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Advice on how to find a contractor you can trust, and how to find trustworthy vendors for your rental property, by veteran property manager Corey Brewer.

By Corey Brewer

Vendor relationships are a critical component of a successful property management operation, whether you manage one home or thousands.

Timely, effective, cost-efficient repairs are good for you, good for the owner’s bottom line, good for your tenants, and good for the sanity of everyone involved.

So how do you find a contractor you can trust, and trustworthy vendors

  • Establish some qualification criteria – set the bar and only work with vendors who meet your standards.
  • Work only with contractors who are properly licensed and insured.  If someone is unwilling to show you their current documentation, move on to the next immediately.
  • Use your state association for research, such as the Washington State Department of Labor & Industries. This is where you would see if the contractor has had a history of complaints or violations, so look for red flags here.

Assuming you have done your homework and found a contractor who looks good on paper, the next step would be to look up online reviews (BBB, HomeAdvisor, etc.) and obtain some references from former and/or current clients, or from a property manager who already uses them regularly.

At our firm we perform an annual audit of our vendors (more than 400 of them) and remove any who get consistently negative feedback, whether it be regarding customer service, quality of work, or pricing.

For larger jobs, you might consider a site visit to personally see any work that the contractor has performed (or has currently under way).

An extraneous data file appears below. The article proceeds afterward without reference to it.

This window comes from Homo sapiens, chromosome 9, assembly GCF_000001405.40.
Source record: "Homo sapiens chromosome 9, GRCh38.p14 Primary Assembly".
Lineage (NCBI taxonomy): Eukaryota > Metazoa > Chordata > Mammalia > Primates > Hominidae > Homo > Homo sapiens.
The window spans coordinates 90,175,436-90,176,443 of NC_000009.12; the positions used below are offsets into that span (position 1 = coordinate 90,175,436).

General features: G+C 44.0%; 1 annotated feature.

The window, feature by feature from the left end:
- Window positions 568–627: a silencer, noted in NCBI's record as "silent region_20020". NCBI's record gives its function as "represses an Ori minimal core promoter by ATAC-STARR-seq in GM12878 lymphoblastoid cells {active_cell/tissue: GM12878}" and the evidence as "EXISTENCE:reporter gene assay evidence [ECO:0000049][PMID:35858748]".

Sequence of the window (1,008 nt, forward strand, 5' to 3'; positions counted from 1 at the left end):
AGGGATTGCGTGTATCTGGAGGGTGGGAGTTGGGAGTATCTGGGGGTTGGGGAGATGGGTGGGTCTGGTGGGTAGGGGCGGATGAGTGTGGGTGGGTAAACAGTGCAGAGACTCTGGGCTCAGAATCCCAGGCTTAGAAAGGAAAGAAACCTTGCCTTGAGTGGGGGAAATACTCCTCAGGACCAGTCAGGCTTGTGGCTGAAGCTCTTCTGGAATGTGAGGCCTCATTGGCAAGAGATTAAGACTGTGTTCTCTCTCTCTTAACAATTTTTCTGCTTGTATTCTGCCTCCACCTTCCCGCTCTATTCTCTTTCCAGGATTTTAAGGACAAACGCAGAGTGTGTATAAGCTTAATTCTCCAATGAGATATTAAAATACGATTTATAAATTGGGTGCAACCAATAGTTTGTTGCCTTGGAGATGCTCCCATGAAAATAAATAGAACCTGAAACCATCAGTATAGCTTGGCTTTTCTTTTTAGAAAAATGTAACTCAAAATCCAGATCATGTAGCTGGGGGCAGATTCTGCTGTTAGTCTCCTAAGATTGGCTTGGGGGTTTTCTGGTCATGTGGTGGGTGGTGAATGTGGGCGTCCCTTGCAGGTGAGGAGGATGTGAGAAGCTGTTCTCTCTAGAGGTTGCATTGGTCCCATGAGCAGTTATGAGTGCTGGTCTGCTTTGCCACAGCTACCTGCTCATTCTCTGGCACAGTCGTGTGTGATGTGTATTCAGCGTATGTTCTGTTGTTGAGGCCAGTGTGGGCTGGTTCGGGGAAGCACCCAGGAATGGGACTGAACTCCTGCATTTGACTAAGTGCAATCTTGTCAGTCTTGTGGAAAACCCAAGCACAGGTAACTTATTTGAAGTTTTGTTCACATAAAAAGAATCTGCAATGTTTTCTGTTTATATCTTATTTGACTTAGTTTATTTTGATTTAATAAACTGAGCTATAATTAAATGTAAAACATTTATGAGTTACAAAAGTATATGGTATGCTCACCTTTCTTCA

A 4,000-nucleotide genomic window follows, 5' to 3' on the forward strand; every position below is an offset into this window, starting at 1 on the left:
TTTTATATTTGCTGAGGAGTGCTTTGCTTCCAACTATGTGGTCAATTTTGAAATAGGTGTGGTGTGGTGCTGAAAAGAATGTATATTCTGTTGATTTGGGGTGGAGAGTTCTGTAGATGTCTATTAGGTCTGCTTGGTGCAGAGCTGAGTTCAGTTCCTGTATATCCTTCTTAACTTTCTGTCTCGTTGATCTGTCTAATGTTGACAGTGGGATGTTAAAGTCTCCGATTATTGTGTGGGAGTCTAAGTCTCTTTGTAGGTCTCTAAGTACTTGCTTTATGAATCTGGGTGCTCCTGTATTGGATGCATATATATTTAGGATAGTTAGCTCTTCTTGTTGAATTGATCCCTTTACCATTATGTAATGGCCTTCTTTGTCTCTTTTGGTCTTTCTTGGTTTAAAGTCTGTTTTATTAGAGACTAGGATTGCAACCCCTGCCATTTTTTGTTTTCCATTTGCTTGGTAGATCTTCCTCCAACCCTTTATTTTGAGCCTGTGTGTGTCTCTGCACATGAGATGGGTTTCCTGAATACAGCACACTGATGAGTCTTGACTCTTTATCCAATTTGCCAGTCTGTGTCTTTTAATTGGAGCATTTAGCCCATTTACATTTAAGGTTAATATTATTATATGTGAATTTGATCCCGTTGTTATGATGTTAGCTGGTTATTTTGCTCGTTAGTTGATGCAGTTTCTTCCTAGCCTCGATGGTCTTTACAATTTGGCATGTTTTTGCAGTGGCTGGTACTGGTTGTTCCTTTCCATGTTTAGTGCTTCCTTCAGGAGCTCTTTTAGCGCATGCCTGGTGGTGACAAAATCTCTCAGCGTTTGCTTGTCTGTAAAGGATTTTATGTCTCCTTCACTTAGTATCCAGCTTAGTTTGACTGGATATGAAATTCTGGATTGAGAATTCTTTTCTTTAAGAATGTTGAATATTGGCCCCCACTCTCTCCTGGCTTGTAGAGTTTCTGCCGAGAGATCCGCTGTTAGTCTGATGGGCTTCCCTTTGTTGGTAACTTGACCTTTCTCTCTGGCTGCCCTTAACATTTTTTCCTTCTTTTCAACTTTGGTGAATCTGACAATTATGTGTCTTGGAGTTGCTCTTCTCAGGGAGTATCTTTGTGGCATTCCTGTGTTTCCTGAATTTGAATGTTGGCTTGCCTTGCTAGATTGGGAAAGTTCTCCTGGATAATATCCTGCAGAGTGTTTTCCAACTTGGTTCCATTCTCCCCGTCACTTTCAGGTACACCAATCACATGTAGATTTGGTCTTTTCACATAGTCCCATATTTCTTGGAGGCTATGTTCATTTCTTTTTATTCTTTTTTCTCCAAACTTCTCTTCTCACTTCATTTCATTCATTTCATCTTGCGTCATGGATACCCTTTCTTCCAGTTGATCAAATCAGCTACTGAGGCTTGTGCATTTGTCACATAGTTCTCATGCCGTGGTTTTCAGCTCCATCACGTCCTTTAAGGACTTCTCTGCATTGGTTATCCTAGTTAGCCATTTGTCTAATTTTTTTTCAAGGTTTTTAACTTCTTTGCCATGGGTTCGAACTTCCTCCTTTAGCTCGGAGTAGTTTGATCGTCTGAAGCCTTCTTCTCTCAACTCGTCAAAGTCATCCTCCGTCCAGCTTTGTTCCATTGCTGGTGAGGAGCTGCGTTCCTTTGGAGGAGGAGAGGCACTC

And finally, a strong understanding about expectations should be in place, and it should be in writing.

Contractors should discuss issues with the property manager, not the tenant

A good contractor will understand that while a home may be occupied by a tenant, he or she is working on behalf of the owner.

This means that if unforeseen problems occur on a job, or the cost/scope becomes more than the original estimate, the vendor should be discussing what to do next with YOU and YOU ALONE (not the tenant).

Payment timelines are also important, as landlords may or may not have enough funds in their operating account readily available until next month’s rent checks arrive.

So be clear on payment due dates to ensure you’ll be able to pay on time when the invoice arrives.

As with so many other things in our industry, it’s best to agree to these terms in writing prior to working being performed.

With any luck you’ll compile a list of vendors in multiple industries who you can trust to do good work at fair prices and are quick to act when you call on them.

 

Source: rentalhousingjournal.com

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